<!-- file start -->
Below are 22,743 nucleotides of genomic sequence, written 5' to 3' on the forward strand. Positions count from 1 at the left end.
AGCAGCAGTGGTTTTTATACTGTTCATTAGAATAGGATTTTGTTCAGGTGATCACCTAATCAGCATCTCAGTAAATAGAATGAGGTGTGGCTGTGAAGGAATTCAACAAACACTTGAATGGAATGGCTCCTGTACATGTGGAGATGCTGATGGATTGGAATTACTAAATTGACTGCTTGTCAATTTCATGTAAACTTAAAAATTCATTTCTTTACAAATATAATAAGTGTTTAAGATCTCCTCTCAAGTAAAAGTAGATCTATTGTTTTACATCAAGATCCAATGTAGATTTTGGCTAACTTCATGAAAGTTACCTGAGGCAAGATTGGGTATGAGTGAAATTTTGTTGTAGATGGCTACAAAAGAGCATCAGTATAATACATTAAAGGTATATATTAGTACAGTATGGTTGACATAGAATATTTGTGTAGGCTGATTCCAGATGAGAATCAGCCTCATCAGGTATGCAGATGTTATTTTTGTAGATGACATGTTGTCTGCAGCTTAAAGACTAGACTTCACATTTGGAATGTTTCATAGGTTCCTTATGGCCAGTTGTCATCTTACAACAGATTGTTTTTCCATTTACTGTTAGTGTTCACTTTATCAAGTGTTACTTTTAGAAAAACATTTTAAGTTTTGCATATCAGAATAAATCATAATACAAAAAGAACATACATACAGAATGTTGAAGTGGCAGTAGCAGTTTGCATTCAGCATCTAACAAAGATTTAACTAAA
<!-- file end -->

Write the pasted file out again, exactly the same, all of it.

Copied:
Below are 22,743 nucleotides of genomic sequence, written 5' to 3' on the forward strand. Positions count from 1 at the left end.
AGCAGCAGTGGTTTTTATACTGTTCATTAGAATAGGATTTTGTTCAGGTGATCACCTAATCAGCATCTCAGTAAATAGAATGAGGTGTGGCTGTGAAGGAATTCAACAAACACTTGAATGGAATGGCTCCTGTACATGTGGAGATGCTGATGGATTGGAATTACTAAATTGACTGCTTGTCAATTTCATGTAAACTTAAAAATTCATTTCTTTACAAATATAATAAGTGTTTAAGATCTCCTCTCAAGTAAAAGTAGATCTATTGTTTTACATCAAGATCCAATGTAGATTTTGGCTAACTTCATGAAAGTTACCTGAGGCAAGATTGGGTATGAGTGAAATTTTGTTGTAGATGGCTACAAAAGAGCATCAGTATAATACATTAAAGGTATATATTAGTACAGTATGGTTGACATAGAATATTTGTGTAGGCTGATTCCAGATGAGAATCAGCCTCATCAGGTATGCAGATGTTATTTTTGTAGATGACATGTTGTCTGCAGCTTAAAGACTAGACTTCACATTTGGAATGTTTCATAGGTTCCTTATGGCCAGTTGTCATCTTACAACAGATTGTTTTTCCATTTACTGTTAGTGTTCACTTTATCAAGTGTTACTTTTAGAAAAACATTTTAAGTTTTGCATATCAGAATAAATCATAATACAAAAAGAACATACATACAGAATGTTGAAGTGGCAGTAGCAGTTTGCATTCAGCATCTAACAAAGATTTAACTAAA